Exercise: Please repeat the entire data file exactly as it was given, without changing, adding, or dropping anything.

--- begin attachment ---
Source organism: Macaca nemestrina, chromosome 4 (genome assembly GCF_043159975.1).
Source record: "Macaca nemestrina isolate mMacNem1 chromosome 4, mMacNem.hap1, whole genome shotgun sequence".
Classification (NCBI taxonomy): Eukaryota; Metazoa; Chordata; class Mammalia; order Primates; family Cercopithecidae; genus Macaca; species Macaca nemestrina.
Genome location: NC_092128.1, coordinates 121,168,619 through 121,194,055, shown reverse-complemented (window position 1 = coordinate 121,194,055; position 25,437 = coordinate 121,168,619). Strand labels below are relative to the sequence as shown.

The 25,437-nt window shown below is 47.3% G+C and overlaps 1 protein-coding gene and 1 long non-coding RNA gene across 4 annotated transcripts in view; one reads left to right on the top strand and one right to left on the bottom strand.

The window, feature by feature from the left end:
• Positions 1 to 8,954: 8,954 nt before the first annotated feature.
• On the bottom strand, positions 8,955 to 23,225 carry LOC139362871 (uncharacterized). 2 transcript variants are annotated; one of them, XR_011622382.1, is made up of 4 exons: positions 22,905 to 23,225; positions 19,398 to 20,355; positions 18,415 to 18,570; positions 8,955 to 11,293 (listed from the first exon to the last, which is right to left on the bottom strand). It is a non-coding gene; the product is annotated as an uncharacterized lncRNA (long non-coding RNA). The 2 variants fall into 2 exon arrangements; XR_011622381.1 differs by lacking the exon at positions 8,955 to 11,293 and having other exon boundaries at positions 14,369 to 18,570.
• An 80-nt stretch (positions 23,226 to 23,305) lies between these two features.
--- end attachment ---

Source organism: Macaca nemestrina, chromosome 4 (genome assembly GCF_043159975.1).
Source record: "Macaca nemestrina isolate mMacNem1 chromosome 4, mMacNem.hap1, whole genome shotgun sequence".
Classification (NCBI taxonomy): Eukaryota; Metazoa; Chordata; class Mammalia; order Primates; family Cercopithecidae; genus Macaca; species Macaca nemestrina.
Genome location: NC_092128.1, coordinates 121,168,619 through 121,194,055, shown reverse-complemented (window position 1 = coordinate 121,194,055; position 25,437 = coordinate 121,168,619). Strand labels below are relative to the sequence as shown.

The 25,437-nt window shown below is 47.3% G+C and overlaps 1 protein-coding gene and 1 long non-coding RNA gene across 4 annotated transcripts in view; one reads left to right on the top strand and one right to left on the bottom strand.

The window, feature by feature from the left end:
• Positions 1 to 8,954: 8,954 nt before the first annotated feature.
• On the bottom strand, positions 8,955 to 23,225 carry LOC139362871 (uncharacterized). 2 transcript variants are annotated; one of them, XR_011622382.1, is made up of 4 exons: positions 22,905 to 23,225; positions 19,398 to 20,355; positions 18,415 to 18,570; positions 8,955 to 11,293 (listed from the first exon to the last, which is right to left on the bottom strand). It is a non-coding gene; the product is annotated as an uncharacterized lncRNA (long non-coding RNA). The 2 variants fall into 2 exon arrangements; XR_011622381.1 differs by lacking the exon at positions 8,955 to 11,293 and having other exon boundaries at positions 14,369 to 18,570.
• An 80-nt stretch (positions 23,226 to 23,305) lies between these two features.